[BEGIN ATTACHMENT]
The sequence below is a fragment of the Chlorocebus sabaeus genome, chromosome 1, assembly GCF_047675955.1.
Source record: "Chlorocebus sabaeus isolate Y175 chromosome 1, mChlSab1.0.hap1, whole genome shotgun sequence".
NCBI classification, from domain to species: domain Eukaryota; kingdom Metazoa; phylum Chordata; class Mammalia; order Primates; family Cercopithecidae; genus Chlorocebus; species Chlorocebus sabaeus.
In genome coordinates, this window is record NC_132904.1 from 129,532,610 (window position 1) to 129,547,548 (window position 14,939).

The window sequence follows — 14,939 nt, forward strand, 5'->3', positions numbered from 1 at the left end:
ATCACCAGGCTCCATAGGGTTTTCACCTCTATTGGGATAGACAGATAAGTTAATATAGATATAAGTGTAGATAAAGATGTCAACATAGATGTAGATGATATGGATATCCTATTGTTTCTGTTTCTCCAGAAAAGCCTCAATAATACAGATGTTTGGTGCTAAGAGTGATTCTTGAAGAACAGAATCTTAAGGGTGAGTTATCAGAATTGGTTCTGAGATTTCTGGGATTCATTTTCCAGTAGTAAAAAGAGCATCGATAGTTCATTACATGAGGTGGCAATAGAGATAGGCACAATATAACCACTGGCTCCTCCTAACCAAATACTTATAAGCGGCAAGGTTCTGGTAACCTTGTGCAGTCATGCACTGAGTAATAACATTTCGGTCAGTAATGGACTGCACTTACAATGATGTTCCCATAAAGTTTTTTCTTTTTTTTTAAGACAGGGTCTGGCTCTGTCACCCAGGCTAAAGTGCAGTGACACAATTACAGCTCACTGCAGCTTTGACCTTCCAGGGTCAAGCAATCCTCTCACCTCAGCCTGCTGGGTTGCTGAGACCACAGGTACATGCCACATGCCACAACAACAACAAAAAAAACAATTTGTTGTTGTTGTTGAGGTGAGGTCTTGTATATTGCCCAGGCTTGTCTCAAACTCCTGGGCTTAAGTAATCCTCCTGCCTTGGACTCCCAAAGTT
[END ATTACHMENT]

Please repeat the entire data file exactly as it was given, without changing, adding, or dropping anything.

The sequence below is a fragment of the Chlorocebus sabaeus genome, chromosome 1, assembly GCF_047675955.1.
Source record: "Chlorocebus sabaeus isolate Y175 chromosome 1, mChlSab1.0.hap1, whole genome shotgun sequence".
NCBI classification, from domain to species: domain Eukaryota; kingdom Metazoa; phylum Chordata; class Mammalia; order Primates; family Cercopithecidae; genus Chlorocebus; species Chlorocebus sabaeus.
In genome coordinates, this window is record NC_132904.1 from 129,532,610 (window position 1) to 129,547,548 (window position 14,939).

The window sequence follows — 14,939 nt, forward strand, 5'->3', positions numbered from 1 at the left end:
ATCACCAGGCTCCATAGGGTTTTCACCTCTATTGGGATAGACAGATAAGTTAATATAGATATAAGTGTAGATAAAGATGTCAACATAGATGTAGATGATATGGATATCCTATTGTTTCTGTTTCTCCAGAAAAGCCTCAATAATACAGATGTTTGGTGCTAAGAGTGATTCTTGAAGAACAGAATCTTAAGGGTGAGTTATCAGAATTGGTTCTGAGATTTCTGGGATTCATTTTCCAGTAGTAAAAAGAGCATCGATAGTTCATTACATGAGGTGGCAATAGAGATAGGCACAATATAACCACTGGCTCCTCCTAACCAAATACTTATAAGCGGCAAGGTTCTGGTAACCTTGTGCAGTCATGCACTGAGTAATAACATTTCGGTCAGTAATGGACTGCACTTACAATGATGTTCCCATAAAGTTTTTTCTTTTTTTTTAAGACAGGGTCTGGCTCTGTCACCCAGGCTAAAGTGCAGTGACACAATTACAGCTCACTGCAGCTTTGACCTTCCAGGGTCAAGCAATCCTCTCACCTCAGCCTGCTGGGTTGCTGAGACCACAGGTACATGCCACATGCCACAACAACAACAAAAAAAACAATTTGTTGTTGTTGTTGAGGTGAGGTCTTGTATATTGCCCAGGCTTGTCTCAAACTCCTGGGCTTAAGTAATCCTCCTGCCTTGGACTCCCAAAGTT